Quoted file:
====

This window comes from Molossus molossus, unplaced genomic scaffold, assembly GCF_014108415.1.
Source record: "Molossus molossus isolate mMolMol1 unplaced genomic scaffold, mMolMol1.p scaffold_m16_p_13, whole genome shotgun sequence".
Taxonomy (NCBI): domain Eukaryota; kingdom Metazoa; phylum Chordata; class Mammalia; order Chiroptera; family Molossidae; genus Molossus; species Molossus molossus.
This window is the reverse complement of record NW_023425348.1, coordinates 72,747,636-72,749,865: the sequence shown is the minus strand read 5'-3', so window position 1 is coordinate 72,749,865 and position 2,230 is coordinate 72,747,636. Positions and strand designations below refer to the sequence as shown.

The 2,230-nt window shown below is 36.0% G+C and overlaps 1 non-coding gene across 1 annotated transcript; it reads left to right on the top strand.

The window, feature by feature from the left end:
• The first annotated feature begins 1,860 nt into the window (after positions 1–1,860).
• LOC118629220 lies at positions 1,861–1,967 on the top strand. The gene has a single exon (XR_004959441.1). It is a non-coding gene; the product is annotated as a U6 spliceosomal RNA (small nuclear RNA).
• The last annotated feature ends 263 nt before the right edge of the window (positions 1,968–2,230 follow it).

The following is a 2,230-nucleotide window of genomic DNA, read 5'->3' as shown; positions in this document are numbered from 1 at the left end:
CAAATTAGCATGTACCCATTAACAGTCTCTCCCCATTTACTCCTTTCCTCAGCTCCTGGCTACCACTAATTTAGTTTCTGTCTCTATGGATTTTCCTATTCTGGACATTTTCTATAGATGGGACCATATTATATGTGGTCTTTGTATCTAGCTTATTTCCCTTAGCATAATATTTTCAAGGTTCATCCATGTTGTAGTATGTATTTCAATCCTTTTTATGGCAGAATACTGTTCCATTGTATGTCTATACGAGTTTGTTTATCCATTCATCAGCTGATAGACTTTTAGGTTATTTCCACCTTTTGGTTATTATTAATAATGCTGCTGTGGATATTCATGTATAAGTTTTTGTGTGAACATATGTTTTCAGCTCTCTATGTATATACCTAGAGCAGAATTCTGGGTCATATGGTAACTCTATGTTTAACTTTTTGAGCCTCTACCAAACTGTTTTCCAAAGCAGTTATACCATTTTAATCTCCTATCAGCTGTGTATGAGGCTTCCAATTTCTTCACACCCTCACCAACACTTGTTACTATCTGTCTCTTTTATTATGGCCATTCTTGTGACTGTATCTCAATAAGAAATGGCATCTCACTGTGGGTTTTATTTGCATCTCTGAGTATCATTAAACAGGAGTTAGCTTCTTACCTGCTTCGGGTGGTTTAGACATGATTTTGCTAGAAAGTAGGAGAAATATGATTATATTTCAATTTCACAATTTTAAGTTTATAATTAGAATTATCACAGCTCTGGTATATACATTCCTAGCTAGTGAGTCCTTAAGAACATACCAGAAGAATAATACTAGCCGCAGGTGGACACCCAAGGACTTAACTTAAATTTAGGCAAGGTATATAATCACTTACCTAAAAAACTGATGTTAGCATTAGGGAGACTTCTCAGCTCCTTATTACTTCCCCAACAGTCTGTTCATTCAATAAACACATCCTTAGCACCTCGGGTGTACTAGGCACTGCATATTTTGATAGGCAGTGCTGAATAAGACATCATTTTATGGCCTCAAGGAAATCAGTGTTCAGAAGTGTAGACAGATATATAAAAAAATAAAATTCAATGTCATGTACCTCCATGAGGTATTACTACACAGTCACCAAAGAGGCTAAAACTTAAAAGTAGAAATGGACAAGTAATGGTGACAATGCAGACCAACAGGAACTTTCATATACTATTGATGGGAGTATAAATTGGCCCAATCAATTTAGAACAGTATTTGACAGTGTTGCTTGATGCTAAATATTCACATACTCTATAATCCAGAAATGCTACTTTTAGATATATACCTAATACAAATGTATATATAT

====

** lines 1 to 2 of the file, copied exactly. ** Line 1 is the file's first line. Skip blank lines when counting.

This window comes from Molossus molossus, unplaced genomic scaffold, assembly GCF_014108415.1.
Source record: "Molossus molossus isolate mMolMol1 unplaced genomic scaffold, mMolMol1.p scaffold_m16_p_13, whole genome shotgun sequence".